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10. Talking Owen Barfield and the Evolution of Christianity with Mark Vernon

An episode for the Epiphany.

I spoke with author, philosopher, and psychotherapist Mark Vernon about his 2019 book: A Secret History of Christianity: Jesus, the Last Inkling, and the Evolution of Consciousness.

You may have already listened on Mark’s YouTube channel. Great, but also be sure to tune in below for a new introduction.

Mark has a PhD in ancient philosophy, with two other degrees in physics and theology. What brought us together was a mutual interest in the evolution of consciousness; Mark, by way of the Oxford Inkling Owen Barfield, and myself by way of the Swiss cultural philosopher and poet Jean Gebser. Mark read my book and I read his. We agreed that we simply needed to have a chat.


To my knowledge, Gebser and Barfield never actually talked with one another in life, even though their ideas find many significant convergences; the theme of participation, for instance, plays a prominent role in both of their works.

Mark’s A Secret History of Christianity is also a history of religion, which is to say the history of consciousness. His documentation of pivotal transformations in the evolution of religion were highly illustrative.

Take Pneuma, for example:

“Consider the words “wind” and “spirit.” It turns out that in ancient Greek, as in many other old languages, there is a single word that means both “wind” and “spirit.” It’s pneuma in Greek and it’s a relic from previous times. It’s a linguistic fossil from the undifferentiated consciousness of original participation because back then, the material world mingled with the immaterial; outer with the inner; mortal with the immortal; wind with spirit. One word captured what we now think of as two distinct things. It’s why, today, verses like John 3:8, “the pneuma blows where it wishes,” are almost impossible to translate.”

Passages like this one highlight an important recognition that some of the most fundamental assumptions about how human beings encounter, inhabit, and experience the world can undergo creative transformation. This realization, alone, underscores a view of history where the ground itself shifts from time to time. These insights also dovetail quite a bit with what I generally describe as an “integral etymology” equally present in Gebser’s work.

Barfield, by way of Mark’s compelling writing, provides us not only with a history of our consciousness but some important words about its future. Anyone seriously interested in the meaning crisis (via John Vervaeke), or the evolution of religion (like Ken Wilber’s The Religion of Tomorrow) is strongly encouraged to pick this book up.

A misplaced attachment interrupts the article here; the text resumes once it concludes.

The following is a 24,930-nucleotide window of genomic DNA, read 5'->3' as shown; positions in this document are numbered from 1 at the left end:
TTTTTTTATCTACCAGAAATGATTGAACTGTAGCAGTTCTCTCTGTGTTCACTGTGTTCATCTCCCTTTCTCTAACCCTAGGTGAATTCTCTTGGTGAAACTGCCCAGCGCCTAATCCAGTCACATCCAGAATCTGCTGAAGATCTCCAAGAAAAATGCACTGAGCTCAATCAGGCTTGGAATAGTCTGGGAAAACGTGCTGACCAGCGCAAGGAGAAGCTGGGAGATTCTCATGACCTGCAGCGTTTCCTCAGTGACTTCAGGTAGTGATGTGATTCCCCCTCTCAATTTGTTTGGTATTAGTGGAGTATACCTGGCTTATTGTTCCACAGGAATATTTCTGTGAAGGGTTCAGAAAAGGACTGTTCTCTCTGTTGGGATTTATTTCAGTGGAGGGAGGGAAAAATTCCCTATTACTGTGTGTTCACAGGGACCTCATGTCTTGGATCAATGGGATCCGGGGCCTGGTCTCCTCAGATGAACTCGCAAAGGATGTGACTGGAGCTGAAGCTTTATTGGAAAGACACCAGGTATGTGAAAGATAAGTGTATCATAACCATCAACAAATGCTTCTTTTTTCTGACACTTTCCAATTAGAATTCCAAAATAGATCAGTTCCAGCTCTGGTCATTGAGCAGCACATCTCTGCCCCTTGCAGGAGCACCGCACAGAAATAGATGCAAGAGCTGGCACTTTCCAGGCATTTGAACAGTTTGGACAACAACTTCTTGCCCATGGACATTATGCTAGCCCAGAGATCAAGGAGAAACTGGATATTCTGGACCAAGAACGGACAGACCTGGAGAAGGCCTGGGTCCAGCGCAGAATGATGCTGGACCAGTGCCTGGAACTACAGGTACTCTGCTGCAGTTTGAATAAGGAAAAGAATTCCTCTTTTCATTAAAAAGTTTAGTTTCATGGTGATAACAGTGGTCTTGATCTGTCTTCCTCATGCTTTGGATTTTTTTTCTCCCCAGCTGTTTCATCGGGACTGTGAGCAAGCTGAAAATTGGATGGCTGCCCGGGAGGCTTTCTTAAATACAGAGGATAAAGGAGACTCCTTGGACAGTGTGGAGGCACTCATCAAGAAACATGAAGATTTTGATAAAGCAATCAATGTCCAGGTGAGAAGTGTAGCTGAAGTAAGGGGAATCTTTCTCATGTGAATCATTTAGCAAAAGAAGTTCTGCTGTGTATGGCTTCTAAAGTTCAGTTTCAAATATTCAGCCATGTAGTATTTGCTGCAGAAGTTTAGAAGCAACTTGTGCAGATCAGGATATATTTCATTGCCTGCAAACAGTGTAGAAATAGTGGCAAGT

(For a direct reading of Barfield I recommend starting with Saving the Appearances: A Study in Idolatry).

I mentioned earlier this year in the episode with Dr Becca Tarnas that J.R.R. Tolkien’s Middle-earth cosmology also has interesting synergy some of Gebser’s ideas, particularly how the consciousness structures unfold (a series of gains and losses as we move further “away” from spiritual origin in time and becoming).

We need a general “The Inklings and the Evolution of Consciousness ft. J. Gebser Remix” episode. Roundtable scholarly nerd-out imminent. Mark, Becca, and I are talking about making it happen. Stay tuned.

Show notes

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Featured artwork: The Adoration of the Magi by Edward Burne-Jones

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Podcasts Writing

Talking Temporics, Gebser on Integral Life

A little synchronicity happened to me the other day. Corey W. Devos, of Integral Life, posted about a livestream happening at the top of the hour.

The subject matter was concerning time, featuring Dr. Keith Witt, and so being something of a Gebserian (wink-nod), of course my interest was peaked. I joined the Zoom call.

It was after 5 p.m. here on the gulf, so I thought sure, why not, my wife and I have time before dinner.

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Podcasts

8. Building a Case for an “Integral Futurism” [Solo Show]

The difficulty with talking about time is knowing when to begin. So, I might as well start with this, here.

I’m working on a new book for Integral Imprint called Fragments of an Integral Futurism (202o), and have begun curating a humble bookshelf exploring, first of all, the origins of futurism itself.

Franco “Bifo” Berardi’s After the Future (2011) and Futurability: The Age of Impotence and the Horizon of Possibility (2017) have both been illuminating.

For the curious, Berardi was recently interviewed on Conner Habib’s podcast (AEWCH) talking about “breathing in the end of the world.”

In my book, “Bifo” Berardi’s work, alongside Mark Fisher’s (Capitalist Realism), is brought into conversation with Jean Gebser’s cultural phenomenology (kulturphilosophie)—and integral philosophy in general—to help us understand the crisis of sensemaking and civilization. I know. Tall order. But, this is where my writing and reading takes me.